A natural question arises: what is the difference then? First of all, the difference in power consumption: for the compared hammer drill, the power consumption is 440 W, and for the drill. 1010 W. And this is the corresponding load on the network and the cost of paying for electricity on the one hand and an indicator of performance. with another.
But the main difference lies in the purpose, in particular, in the main object of the application of efforts. For a drill, drilling concrete is an additional option, and in the mode of drilling with a blow, the tool works for “self-destruction” (more on that below). A hammer drill that easily breaks a monolith will not provide high precision drilling of holes in steel, wood and plastic. The reason for this is the design features of the percussion mechanisms of drills and perforators and the used cartridges for fixing the equipment.
In impact drills, the impact is generated mechanically. Everything is extremely simple there. Two toothed ratchets in drilling mode without impact rotate interlocking teeth, as a whole. When the impact function is turned on, the internal ratchet (located closer to the engine) moves back, and the external one begins to “recount” its teeth with its own. As a result, impact energy is not generated as such: the impact force is predetermined by the height of the teeth and the pressure exerted on the tool by the user, and the impact frequency is determined by the number of teeth and the rotation speed.
This is where the aforementioned “self-destruction” comes from. No matter how strong and durable the material used for the manufacture of ratchets is, sooner or later the teeth will “come together” and the impact mechanism will finally fail.
The nature of the impact in rock drills is completely different. The crank mechanism converts the rotation from the engine into reciprocating movements imparted to the piston. That, in turn, drives the striker, but not directly, but through an air gap, which reduces the load on the piston, thereby contributing to the durability of the tool as a whole, and reduces recoil. Such a percussion mechanism is three times more effective and, of course, more reliable than a drill “ratchet”. In the presented model range of Makita rotary hammers, the impact energy ranges from 1.3 to 19.7 J (models HR 1830 and HR 5210 C. respectively).
Some conclusions can already be drawn from the above. For example, that if intensive work on concrete drilling is ahead, then the hammer drill will “die” pretty soon, and the “heavy” one will not overcome at all. And it is true. But do not be fascinated also by the versatility of three-mode rotary hammers, which are declared by manufacturers as a jack of all trades. As a rule, these are instruments of light (up to 4 kg) and medium (5-8 kg) class. Such rotary hammers, and “heavy” ones too, are equipped with SDS keyless chucks. plus and SDS. max. designed exclusively for special nozzles. drills, blades, etc whose shanks have a well-defined shape (the presence of grooves and their number). Consumables for rotary hammers are much more expensive than conventional drills, and the use of the latter is not possible due to the specifics of the cartridges. To expand the capabilities of rotary hammers, manufacturers quite often complete their models with additional cam chucks, which are mounted in standard holders of the SDS type using special adapters. At the same time, the tool becomes more cumbersome, and the beating of the chuck increases significantly, which does not benefit the quality. Interchangeable chucks are an alternative for more precise drilling. In this case, the main SDS chuck can be easily dismantled, and in its place, thanks to the adapted tip, a conventional cam chuck is installed. for cylindrical drills. An example is the Makita HR 2811 FT hammer drill with a removable SDS chuck. plus. It should be noted that such an arrangement is not so common so far and significantly affects the price of the instrument.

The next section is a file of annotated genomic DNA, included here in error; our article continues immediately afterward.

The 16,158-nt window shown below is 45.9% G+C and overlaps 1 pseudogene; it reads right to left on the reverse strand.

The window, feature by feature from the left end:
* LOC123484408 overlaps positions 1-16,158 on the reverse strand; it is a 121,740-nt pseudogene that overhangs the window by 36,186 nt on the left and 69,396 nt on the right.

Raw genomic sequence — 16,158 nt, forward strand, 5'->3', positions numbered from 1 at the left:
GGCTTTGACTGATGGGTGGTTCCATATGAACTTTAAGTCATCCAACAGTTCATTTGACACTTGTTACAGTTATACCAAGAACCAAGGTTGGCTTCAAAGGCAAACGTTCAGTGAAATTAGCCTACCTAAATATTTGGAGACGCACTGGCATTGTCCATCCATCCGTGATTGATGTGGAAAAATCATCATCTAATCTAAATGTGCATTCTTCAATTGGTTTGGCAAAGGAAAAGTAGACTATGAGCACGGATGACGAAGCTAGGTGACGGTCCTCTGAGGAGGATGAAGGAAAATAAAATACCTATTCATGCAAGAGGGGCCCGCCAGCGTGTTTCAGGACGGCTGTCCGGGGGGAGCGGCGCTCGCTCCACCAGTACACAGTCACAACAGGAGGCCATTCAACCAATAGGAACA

So, answering the first question, we have already noted its incorrectness. Both drills and rock drills are equally good, but only in the area for which they are intended. The hammer drill is ideal for drilling holes in wood, metals, plastics, masonry and lightweight concrete. In addition, it can be used to work with fasteners, and at low speeds as a mixer. A hammer drill is preferable where you often have to drill and hammer concrete (and reinforced concrete) of varying degrees of density, but it will not provide precision drilling in metals and wood. Rock drills, which are equivalent in power to impact drills, are significantly superior in weight and cost. When working with concrete, rock drills are much more reliable, practical and more durable than impact drills. The versatility of impact drills will come in handy in a domestic environment, and hammer drills are more “professional”. But if you live in a building made of glass and concrete, then in addition to an impact drill, it will be useful to have at hand, if not the most expensive and powerful, but a perforator.